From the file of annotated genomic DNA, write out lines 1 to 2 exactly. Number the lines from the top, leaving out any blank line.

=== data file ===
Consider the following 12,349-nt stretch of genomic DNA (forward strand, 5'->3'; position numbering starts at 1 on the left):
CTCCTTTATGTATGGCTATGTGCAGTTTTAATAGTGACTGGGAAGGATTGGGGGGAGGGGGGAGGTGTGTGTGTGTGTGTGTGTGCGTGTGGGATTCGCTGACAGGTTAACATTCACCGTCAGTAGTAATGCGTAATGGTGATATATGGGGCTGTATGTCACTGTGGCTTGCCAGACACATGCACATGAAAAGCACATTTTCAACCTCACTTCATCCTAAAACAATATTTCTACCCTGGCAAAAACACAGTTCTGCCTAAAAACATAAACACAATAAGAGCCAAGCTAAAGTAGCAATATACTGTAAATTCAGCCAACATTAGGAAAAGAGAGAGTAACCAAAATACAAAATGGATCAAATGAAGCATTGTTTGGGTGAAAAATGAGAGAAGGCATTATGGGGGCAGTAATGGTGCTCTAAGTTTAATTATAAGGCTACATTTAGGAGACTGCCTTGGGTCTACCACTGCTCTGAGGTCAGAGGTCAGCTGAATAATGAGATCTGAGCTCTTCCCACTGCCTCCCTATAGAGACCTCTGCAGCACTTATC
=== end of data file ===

Consider the following 12,349-nt stretch of genomic DNA (forward strand, 5'->3'; position numbering starts at 1 on the left):
CTCCTTTATGTATGGCTATGTGCAGTTTTAATAGTGACTGGGAAGGATTGGGGGGAGGGGGGAGGTGTGTGTGTGTGTGTGTGTGCGTGTGGGATTCGCTGACAGGTTAACATTCACCGTCAGTAGTAATGCGTAATGGTGATATATGGGGCTGTATGTCACTGTGGCTTGCCAGACACATGCACATGAAAAGCACATTTTCAACCTCACTTCATCCTAAAACAATATTTCTACCCTGGCAAAAACACAGTTCTGCCTAAAAACATAAACACAATAAGAGCCAAGCTAAAGTAGCAATATACTGTAAATTCAGCCAACATTAGGAAAAGAGAGAGTAACCAAAATACAAAATGGATCAAATGAAGCATTGTTTGGGTGAAAAATGAGAGAAGGCATTATGGGGGCAGTAATGGTGCTCTAAGTTTAATTATAAGGCTACATTTAGGAGACTGCCTTGGGTCTACCACTGCTCTGAGGTCAGAGGTCAGCTGAATAATGAGATCTGAGCTCTTCCCACTGCCTCCCTATAGAGACCTCTGCAGCACTTATC